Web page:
Yaounde, Cameroon – Previously Veronique Djiloc on her way to Olembe Stadium to watch Cameroon – nicknamed the Indomitable Lions – take on the Comorian Africa Cup of Nations (AFCON), she updated her WhatsApp status as “Lion 4 Life”.
And that was the last time her cousin, Leokam, with whom she lived, heard from her.
Djilo, a 41-year-old woman living with a disability, was one of eight people killed in a rush which took place outside the Olembe Stadium, in Cameroon’s capital Yaounde, in which the hosts beat the Comoros 2-1 to reach the quarter-finals of AFCON.
Security officers apparently slow down let fans enter through the south entrance of the 60,000-seat venue at the gate before a crowded hallway developed as impatient fans tried to enter the stadium.
Tournament organizers said only 80 percent of the stadium capacity would be made available for fans who want to watch Cameroon’s matches and 60 percent for other teams due to the COVID-19 pandemic. But officials said about 50,000 fans tried to enter the stadium during the game.
At least 38 people were also injured during the stampede, according to a statement from Cameroon’s Ministry of Communications.
Leokam told Al Jazeera she had received a call telling her that Dilje was seriously injured and was being treated at a hospital in Messassi, a suburb near Olembe.
“When I went there, she was already dead. I was wondering, how can someone who has left home to enjoy [football] did not return home in the stadium? ”
“Her body is still with the police who are investigating the incident. She was my mother, my everything, because she took care of my education and well-being, ”Leokam said.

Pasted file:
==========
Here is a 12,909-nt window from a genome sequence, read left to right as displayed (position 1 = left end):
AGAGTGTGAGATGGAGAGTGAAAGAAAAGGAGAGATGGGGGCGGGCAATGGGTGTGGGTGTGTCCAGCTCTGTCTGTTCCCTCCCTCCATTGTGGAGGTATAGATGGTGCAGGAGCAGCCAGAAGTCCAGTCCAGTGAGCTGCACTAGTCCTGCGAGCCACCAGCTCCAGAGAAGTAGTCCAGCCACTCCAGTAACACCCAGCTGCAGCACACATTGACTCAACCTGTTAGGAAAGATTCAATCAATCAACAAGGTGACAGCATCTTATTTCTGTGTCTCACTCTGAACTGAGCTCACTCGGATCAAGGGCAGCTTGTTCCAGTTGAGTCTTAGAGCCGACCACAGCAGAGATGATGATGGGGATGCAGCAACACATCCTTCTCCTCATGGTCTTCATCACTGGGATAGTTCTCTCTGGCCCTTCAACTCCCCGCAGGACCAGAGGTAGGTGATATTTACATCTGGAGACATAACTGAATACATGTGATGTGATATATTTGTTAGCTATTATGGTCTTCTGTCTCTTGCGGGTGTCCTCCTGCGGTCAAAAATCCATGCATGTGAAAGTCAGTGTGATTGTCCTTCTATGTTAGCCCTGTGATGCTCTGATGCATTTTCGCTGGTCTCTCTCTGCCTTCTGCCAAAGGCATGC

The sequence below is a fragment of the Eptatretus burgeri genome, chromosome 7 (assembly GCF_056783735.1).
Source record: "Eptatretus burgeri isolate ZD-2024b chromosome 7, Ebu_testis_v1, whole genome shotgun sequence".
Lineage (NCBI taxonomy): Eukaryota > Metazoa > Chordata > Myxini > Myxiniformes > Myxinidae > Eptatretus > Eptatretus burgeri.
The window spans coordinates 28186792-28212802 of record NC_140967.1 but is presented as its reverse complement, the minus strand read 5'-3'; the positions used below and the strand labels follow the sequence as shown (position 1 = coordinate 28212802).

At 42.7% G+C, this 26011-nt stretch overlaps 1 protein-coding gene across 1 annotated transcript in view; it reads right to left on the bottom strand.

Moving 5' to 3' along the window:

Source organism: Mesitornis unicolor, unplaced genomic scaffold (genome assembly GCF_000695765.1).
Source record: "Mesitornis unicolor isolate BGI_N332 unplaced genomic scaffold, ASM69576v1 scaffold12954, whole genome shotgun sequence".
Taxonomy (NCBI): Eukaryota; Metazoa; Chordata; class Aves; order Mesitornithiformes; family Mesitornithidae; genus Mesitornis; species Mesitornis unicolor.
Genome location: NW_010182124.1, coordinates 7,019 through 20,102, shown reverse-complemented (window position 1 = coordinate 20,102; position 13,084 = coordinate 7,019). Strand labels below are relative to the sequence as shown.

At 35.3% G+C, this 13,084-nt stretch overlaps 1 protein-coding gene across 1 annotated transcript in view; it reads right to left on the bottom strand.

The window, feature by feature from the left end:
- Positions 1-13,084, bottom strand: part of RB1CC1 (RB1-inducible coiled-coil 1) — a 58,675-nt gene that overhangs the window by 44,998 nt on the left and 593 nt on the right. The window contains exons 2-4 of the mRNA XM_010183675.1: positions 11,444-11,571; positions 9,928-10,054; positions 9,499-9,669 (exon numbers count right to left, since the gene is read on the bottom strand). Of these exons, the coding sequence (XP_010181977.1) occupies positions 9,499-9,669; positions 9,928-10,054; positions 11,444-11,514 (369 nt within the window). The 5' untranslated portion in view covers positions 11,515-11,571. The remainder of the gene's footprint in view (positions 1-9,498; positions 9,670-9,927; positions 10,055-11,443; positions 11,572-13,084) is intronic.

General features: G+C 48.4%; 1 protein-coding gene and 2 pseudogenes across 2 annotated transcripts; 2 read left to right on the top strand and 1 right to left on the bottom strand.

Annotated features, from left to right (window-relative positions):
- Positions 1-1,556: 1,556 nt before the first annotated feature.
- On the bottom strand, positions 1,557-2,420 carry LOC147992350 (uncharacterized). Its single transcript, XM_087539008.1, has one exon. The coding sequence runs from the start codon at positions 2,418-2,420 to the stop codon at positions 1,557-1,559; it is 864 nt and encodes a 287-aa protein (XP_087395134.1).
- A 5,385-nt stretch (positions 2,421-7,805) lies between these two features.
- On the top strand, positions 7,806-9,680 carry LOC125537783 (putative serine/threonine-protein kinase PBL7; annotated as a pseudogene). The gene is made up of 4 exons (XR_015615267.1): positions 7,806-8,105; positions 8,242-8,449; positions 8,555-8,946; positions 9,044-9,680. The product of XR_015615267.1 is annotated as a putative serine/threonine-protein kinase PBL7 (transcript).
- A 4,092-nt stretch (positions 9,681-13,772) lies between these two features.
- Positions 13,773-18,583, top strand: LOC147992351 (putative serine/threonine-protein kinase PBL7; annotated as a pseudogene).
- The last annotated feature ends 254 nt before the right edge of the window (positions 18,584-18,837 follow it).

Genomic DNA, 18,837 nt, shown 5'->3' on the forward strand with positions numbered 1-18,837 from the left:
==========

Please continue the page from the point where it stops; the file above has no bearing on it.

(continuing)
The incident at the brand new stadium shocked the football community.
Patrice Motsepe, president of the Confederation of African Football (CAF), said in a news conference on Tuesday that the institution was devastated by the stampede and called for an investigation.
“The CAF family was deeply hurt,” he said. “We have a duty to find out exactly what happened and more importantly to put in place appropriate measures to ensure that what happened never happens again. When people lose their lives, we should all be angry. ”
CAF also said a quarter-final held at Olembe Stadium would be moved to another venue. The stadium was scheduled to host three more matches, including the final.
The deaths have left Cameroonian football fans deeply upset, with some saying they no longer feel safe attending matches.
Therese, who survived the crush, told Al Jazeera: “Next time I see a crowd, I’ll change direction.”
Samuel, who is a motorcyclist and a die-hard Indomitable Lions fan, has already stopped attending stadiums due to the behavior of some fans – including once when he was urinated.
“The incident at Olembe only reminded me not to attend matches. The AFCON is good, but I prefer to watch at home. ”
Meanwhile, others said they would still be willing to attend matches.
“What happened at Olembe was just a pity,” Paul, a shopkeeper, told Al Jazeera.
“If I have the chance to watch a match in the stadium during this period, I will go. We just have to be careful and I believe COCAN (the local organizing committee) and CAF will improve safety and security. ”
But although CAF said the tournament would continue as scheduled and that all matches would have a minute of silence for the people who lost their lives, Paul believed the matches should be stopped for at least a week.
“These are people who have lost their loved ones. “CAF must stop these matches to honor the grieving families,” he said.